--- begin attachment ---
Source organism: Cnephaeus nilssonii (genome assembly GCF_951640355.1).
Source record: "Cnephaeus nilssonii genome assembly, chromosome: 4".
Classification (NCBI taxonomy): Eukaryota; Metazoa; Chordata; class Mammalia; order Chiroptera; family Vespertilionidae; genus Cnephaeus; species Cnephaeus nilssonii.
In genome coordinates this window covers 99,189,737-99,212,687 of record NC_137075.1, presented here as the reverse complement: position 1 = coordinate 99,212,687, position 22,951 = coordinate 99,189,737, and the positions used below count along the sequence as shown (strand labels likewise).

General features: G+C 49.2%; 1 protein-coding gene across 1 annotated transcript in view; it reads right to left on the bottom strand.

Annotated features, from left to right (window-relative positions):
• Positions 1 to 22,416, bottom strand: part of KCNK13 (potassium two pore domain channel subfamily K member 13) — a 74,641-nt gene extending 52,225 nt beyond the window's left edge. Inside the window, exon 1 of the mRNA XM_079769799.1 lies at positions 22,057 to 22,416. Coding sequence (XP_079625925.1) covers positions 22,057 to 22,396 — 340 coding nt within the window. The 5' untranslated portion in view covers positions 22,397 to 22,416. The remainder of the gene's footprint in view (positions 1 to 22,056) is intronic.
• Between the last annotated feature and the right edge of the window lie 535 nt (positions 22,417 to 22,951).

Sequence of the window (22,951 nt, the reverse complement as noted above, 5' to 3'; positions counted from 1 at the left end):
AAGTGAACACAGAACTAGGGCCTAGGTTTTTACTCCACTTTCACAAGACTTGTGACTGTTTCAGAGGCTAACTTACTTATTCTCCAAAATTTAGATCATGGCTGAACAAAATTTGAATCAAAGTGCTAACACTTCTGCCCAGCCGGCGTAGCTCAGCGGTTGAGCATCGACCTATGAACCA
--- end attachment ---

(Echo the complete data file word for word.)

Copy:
Source organism: Cnephaeus nilssonii (genome assembly GCF_951640355.1).
Source record: "Cnephaeus nilssonii genome assembly, chromosome: 4".
Classification (NCBI taxonomy): Eukaryota; Metazoa; Chordata; class Mammalia; order Chiroptera; family Vespertilionidae; genus Cnephaeus; species Cnephaeus nilssonii.
In genome coordinates this window covers 99,189,737-99,212,687 of record NC_137075.1, presented here as the reverse complement: position 1 = coordinate 99,212,687, position 22,951 = coordinate 99,189,737, and the positions used below count along the sequence as shown (strand labels likewise).

General features: G+C 49.2%; 1 protein-coding gene across 1 annotated transcript in view; it reads right to left on the bottom strand.

Annotated features, from left to right (window-relative positions):
• Positions 1 to 22,416, bottom strand: part of KCNK13 (potassium two pore domain channel subfamily K member 13) — a 74,641-nt gene extending 52,225 nt beyond the window's left edge. Inside the window, exon 1 of the mRNA XM_079769799.1 lies at positions 22,057 to 22,416. Coding sequence (XP_079625925.1) covers positions 22,057 to 22,396 — 340 coding nt within the window. The 5' untranslated portion in view covers positions 22,397 to 22,416. The remainder of the gene's footprint in view (positions 1 to 22,056) is intronic.
• Between the last annotated feature and the right edge of the window lie 535 nt (positions 22,417 to 22,951).

Sequence of the window (22,951 nt, the reverse complement as noted above, 5' to 3'; positions counted from 1 at the left end):
AAGTGAACACAGAACTAGGGCCTAGGTTTTTACTCCACTTTCACAAGACTTGTGACTGTTTCAGAGGCTAACTTACTTATTCTCCAAAATTTAGATCATGGCTGAACAAAATTTGAATCAAAGTGCTAACACTTCTGCCCAGCCGGCGTAGCTCAGCGGTTGAGCATCGACCTATGAACCA